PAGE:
Cool It!

Women In Supply Chain Americold: Learn what Americold's doing to make a difference 

Posted by Danyella Davis on Mar 20, 2018 3:00:00 PM

The supply chain and logistics industry remains an overwhelming male dominated sector. According to Gartner survey analysis, though women account for 50 to 55 percent of the U.S. workforce, only 35 percent of supply chain employees are female.

And of that number, the supply chain management review states that women only represent about 5 percent of leadership and senior level roles in the supply chain and logistics sectors. So what changes are being made to close this disparity gap?

Not only does gender diversity foster a collaborative culture, boost productivity, reputation and social responsibility, but it also helps increase productivity, supports retention and profitability.

Many companies have begun to implement initiatives to improve, attract, development, retain and advance women in the supply chain and logistics industry.



Americold General Manager Laurel O’Donnell said, “Research has shown that gender parity in organizations increases the growth and profitability potential. It has been found that the different perspectives, initiatives and approaches to calculated risks that women bring to organizations increase the consistent earning results.”

Understanding the importance of women representation in the industry lead to developing Women in Supply Chain Americold (WISC), a group that’s dedicated to guiding, empowering and advancing women at Americold through learning and mentoring opportunities.

According to O’Donnell, the group has been a great beacon for attracting more women to the company and industry.

Find out what O’Donnell, the president of WISC Americold, has to say about women representation in the supply chain and logistics industry.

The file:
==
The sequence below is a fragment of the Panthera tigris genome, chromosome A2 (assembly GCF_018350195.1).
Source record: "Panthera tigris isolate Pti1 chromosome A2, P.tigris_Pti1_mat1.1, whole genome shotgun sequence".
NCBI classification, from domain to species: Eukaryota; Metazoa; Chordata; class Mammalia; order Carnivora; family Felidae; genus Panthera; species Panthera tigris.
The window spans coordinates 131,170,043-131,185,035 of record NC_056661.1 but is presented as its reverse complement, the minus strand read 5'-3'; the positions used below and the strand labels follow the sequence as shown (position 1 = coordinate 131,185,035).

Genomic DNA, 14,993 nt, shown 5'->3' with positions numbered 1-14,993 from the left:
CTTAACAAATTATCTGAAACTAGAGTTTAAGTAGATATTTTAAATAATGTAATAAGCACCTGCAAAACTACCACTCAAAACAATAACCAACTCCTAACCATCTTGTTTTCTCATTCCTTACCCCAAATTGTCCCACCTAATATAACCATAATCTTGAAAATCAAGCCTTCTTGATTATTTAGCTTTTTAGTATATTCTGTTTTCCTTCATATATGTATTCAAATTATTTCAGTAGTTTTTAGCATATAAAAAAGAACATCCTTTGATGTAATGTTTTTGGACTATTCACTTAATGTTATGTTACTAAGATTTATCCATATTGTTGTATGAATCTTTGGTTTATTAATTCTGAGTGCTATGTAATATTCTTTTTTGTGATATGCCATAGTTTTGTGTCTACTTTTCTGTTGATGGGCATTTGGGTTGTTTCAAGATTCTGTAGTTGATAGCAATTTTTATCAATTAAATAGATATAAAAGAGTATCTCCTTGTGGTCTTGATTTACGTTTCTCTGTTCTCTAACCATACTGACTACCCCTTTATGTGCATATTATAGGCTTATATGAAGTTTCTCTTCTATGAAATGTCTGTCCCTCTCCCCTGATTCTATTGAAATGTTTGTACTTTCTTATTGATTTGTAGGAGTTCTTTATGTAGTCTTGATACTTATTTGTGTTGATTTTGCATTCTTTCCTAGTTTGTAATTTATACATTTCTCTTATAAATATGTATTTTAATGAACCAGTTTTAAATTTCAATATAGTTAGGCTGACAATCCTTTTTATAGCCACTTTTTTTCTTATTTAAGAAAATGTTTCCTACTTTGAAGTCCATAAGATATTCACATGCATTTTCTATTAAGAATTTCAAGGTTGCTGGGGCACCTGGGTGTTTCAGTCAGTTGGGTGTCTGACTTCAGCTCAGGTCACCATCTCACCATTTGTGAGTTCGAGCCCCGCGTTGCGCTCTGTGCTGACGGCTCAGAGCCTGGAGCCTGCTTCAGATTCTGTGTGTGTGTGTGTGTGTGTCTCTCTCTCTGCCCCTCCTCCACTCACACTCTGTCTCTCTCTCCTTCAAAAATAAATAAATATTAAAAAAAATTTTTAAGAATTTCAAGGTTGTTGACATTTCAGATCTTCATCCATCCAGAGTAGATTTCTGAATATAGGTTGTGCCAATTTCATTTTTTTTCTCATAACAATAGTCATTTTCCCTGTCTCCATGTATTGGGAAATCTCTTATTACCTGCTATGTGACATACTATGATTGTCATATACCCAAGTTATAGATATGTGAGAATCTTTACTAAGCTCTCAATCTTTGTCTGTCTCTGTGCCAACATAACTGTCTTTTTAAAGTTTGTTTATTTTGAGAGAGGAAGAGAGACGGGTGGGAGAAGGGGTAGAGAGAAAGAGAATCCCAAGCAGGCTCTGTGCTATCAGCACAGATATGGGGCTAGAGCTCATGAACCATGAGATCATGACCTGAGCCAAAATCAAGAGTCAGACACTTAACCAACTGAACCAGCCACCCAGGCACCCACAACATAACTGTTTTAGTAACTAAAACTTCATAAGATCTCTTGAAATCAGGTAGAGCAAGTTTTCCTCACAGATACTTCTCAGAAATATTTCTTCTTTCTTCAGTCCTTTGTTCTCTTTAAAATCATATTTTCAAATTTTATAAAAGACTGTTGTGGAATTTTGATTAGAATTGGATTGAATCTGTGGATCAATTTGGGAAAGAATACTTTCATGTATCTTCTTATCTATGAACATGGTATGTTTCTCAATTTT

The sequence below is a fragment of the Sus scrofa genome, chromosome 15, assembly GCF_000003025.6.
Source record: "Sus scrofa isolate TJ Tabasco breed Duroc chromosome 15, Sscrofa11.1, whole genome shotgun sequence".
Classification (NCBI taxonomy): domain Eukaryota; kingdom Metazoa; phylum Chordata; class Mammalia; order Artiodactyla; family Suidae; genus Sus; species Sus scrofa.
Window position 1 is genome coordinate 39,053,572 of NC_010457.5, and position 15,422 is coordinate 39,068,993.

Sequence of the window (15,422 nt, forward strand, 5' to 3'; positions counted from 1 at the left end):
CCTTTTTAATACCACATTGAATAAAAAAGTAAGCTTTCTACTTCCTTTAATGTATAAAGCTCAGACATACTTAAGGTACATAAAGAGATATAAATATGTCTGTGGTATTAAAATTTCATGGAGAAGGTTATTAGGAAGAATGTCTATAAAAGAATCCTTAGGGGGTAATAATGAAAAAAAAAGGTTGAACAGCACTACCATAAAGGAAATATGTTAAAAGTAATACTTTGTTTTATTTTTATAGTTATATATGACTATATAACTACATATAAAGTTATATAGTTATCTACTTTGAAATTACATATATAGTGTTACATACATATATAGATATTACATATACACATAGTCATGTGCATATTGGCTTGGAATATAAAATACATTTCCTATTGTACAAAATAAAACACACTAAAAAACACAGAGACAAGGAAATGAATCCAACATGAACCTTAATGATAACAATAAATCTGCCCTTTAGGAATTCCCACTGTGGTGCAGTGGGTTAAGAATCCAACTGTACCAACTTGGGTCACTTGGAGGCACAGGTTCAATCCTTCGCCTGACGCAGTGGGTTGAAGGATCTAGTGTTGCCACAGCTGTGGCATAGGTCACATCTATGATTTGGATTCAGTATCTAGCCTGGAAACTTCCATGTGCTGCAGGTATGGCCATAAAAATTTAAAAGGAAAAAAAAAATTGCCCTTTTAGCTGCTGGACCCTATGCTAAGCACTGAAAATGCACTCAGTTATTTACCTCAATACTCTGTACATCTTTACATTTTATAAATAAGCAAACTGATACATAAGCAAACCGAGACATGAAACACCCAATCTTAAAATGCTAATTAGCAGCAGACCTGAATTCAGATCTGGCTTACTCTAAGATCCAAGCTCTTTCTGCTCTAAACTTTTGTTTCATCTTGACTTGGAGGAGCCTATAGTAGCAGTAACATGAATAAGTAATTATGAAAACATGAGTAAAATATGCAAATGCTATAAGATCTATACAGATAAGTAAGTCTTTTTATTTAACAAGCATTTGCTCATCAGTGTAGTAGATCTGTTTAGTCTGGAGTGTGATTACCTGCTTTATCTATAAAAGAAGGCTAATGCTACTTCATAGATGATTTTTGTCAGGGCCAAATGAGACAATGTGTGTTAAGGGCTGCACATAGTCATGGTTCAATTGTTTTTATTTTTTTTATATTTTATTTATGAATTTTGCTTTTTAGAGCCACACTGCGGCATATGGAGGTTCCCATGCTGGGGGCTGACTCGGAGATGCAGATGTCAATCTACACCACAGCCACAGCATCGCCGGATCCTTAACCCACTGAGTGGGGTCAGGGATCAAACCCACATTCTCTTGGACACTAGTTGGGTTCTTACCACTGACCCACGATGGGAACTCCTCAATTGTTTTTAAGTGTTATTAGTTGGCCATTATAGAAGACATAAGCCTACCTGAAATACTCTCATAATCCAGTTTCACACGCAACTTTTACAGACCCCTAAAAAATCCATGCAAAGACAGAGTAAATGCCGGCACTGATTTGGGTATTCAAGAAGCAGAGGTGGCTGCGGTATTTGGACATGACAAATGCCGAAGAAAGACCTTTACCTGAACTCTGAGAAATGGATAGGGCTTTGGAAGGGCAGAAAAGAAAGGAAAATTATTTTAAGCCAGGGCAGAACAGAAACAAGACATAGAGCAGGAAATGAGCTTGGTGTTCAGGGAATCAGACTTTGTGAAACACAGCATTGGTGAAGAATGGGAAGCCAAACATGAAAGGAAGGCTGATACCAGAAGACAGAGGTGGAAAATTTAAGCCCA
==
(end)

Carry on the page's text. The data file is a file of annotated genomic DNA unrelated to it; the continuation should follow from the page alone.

1.  Why do you think there’s a lack of women representation in this sector? Years ago it used to be a rougher-edged environment. Within the facilities, the work is on equipment, and it can be physically demanding. The bias we have as a society is that women aren’t capable or interested in this kind of work.  Equally so as women, we can underestimate the opportunities that starting on the floor or in the office can bring. We sometimes put our skills and knowledge in a much smaller box than the breadth of value it really covers.


  1. Do you think it’s important for companies to launch initiatives and groups to reach more women in supply chain to close the gap? Definitely. By achieving greater balance between ratios of men and women, companies are able to capitalize on a more collaborative and successful growth potential.


  1. In your opinion, what types of efforts can be made or are being made to close the gender disparity gap? It is really important that images of real women are shown on the job, in the industry, and in various environments. We need to promote this within our families, in our schools and at our industry events. Again, research has shown us that what we see, we believe and we become. A good example of this was the impact the show "CSI: Criminal Scene Investigation" had on the number of women entering criminology and forensic studies. After seeing women in leadership roles, registration in these programs grew at faster rates compared to that of any other field at the time.